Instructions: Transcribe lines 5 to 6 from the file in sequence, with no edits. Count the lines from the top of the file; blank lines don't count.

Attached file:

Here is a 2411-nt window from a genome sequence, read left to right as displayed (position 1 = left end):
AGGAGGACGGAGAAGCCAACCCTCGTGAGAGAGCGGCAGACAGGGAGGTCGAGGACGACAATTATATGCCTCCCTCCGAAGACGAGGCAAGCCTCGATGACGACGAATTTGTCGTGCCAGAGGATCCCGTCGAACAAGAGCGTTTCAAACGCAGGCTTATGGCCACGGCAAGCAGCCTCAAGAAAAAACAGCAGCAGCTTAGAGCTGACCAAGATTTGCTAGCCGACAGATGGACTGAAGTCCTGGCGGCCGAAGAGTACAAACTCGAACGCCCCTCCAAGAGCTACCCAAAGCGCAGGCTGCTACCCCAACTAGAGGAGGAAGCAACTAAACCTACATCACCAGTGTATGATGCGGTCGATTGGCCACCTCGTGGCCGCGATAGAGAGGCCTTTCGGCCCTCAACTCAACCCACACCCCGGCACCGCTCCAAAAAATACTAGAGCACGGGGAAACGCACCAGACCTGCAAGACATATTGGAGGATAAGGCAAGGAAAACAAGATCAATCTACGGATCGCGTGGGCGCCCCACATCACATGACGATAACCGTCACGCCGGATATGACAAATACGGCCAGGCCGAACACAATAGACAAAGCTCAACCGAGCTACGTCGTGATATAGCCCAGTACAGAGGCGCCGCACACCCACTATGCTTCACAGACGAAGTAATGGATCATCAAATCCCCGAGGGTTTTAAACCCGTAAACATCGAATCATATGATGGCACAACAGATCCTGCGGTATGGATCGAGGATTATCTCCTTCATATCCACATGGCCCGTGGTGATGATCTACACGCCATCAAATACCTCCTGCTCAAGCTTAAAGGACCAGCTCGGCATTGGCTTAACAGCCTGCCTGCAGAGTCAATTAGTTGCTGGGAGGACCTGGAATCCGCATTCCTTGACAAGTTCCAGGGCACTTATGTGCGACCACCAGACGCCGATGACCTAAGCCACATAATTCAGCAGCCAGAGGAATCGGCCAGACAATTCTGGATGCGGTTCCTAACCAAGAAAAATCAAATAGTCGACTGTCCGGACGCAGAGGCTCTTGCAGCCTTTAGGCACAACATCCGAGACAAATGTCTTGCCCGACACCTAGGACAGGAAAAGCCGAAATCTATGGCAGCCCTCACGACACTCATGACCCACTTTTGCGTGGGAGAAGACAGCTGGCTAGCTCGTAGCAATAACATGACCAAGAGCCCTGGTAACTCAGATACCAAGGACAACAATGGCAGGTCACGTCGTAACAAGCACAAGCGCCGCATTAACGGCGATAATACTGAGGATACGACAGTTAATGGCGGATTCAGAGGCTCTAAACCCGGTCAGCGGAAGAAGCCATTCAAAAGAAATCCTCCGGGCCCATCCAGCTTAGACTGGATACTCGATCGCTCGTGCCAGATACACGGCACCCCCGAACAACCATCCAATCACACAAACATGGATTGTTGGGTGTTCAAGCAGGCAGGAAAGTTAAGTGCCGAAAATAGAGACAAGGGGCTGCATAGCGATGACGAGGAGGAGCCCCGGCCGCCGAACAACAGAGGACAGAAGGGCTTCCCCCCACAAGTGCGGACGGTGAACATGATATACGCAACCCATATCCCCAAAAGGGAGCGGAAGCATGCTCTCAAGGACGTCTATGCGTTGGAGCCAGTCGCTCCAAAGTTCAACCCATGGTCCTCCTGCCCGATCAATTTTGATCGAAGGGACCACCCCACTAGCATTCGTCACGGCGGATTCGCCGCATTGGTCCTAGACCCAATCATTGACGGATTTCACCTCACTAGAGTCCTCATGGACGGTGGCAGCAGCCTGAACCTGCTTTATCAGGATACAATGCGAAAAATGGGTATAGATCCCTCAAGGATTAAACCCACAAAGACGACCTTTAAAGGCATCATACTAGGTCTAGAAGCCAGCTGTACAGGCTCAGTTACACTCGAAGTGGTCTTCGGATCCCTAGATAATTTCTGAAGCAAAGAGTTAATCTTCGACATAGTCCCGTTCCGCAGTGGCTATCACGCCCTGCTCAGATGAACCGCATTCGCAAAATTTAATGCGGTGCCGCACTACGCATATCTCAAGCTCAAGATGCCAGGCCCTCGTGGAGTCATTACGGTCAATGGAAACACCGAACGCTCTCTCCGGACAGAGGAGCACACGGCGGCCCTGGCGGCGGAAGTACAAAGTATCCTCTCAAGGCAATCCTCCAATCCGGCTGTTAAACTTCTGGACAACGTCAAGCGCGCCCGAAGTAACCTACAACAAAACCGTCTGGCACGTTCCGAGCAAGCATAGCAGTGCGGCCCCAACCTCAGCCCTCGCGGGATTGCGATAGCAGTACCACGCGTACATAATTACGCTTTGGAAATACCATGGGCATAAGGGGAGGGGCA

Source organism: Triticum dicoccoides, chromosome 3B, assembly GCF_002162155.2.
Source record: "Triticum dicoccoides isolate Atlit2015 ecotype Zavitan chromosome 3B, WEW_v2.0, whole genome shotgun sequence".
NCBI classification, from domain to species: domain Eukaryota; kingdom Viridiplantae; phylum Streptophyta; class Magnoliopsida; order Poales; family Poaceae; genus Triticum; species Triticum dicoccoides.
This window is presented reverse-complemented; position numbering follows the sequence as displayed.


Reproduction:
NCBI classification, from domain to species: domain Eukaryota; kingdom Viridiplantae; phylum Streptophyta; class Magnoliopsida; order Poales; family Poaceae; genus Triticum; species Triticum dicoccoides.
This window is presented reverse-complemented; position numbering follows the sequence as displayed.